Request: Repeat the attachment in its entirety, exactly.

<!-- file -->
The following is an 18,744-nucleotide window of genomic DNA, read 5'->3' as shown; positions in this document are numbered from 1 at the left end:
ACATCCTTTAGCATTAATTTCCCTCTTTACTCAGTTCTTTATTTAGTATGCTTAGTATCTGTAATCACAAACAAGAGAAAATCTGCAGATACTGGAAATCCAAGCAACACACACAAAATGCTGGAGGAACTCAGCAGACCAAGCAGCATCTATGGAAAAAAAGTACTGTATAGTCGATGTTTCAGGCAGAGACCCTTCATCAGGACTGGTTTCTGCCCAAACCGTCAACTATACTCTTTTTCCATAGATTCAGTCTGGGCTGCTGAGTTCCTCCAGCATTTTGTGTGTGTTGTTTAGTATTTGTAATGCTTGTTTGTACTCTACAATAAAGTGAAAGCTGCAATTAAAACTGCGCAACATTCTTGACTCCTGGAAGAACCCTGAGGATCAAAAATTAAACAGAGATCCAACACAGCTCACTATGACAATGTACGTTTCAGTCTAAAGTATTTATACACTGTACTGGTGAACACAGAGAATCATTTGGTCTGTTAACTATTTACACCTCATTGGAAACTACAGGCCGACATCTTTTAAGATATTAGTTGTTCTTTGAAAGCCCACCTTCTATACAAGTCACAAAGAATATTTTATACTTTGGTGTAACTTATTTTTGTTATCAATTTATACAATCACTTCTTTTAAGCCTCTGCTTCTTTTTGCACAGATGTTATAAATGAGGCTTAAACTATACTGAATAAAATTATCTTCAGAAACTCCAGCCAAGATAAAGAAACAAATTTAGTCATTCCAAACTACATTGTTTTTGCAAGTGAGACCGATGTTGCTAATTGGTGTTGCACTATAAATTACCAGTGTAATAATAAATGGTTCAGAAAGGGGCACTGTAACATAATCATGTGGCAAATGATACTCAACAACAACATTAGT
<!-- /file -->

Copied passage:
The following is an 18,744-nucleotide window of genomic DNA, read 5'->3' as shown; positions in this document are numbered from 1 at the left end:
ACATCCTTTAGCATTAATTTCCCTCTTTACTCAGTTCTTTATTTAGTATGCTTAGTATCTGTAATCACAAACAAGAGAAAATCTGCAGATACTGGAAATCCAAGCAACACACACAAAATGCTGGAGGAACTCAGCAGACCAAGCAGCATCTATGGAAAAAAAGTACTGTATAGTCGATGTTTCAGGCAGAGACCCTTCATCAGGACTGGTTTCTGCCCAAACCGTCAACTATACTCTTTTTCCATAGATTCAGTCTGGGCTGCTGAGTTCCTCCAGCATTTTGTGTGTGTTGTTTAGTATTTGTAATGCTTGTTTGTACTCTACAATAAAGTGAAAGCTGCAATTAAAACTGCGCAACATTCTTGACTCCTGGAAGAACCCTGAGGATCAAAAATTAAACAGAGATCCAACACAGCTCACTATGACAATGTACGTTTCAGTCTAAAGTATTTATACACTGTACTGGTGAACACAGAGAATCATTTGGTCTGTTAACTATTTACACCTCATTGGAAACTACAGGCCGACATCTTTTAAGATATTAGTTGTTCTTTGAAAGCCCACCTTCTATACAAGTCACAAAGAATATTTTATACTTTGGTGTAACTTATTTTTGTTATCAATTTATACAATCACTTCTTTTAAGCCTCTGCTTCTTTTTGCACAGATGTTATAAATGAGGCTTAAACTATACTGAATAAAATTATCTTCAGAAACTCCAGCCAAGATAAAGAAACAAATTTAGTCATTCCAAACTACATTGTTTTTGCAAGTGAGACCGATGTTGCTAATTGGTGTTGCACTATAAATTACCAGTGTAATAATAAATGGTTCAGAAAGGGGCACTGTAACATAATCATGTGGCAAATGATACTCAACAACAACATTAGT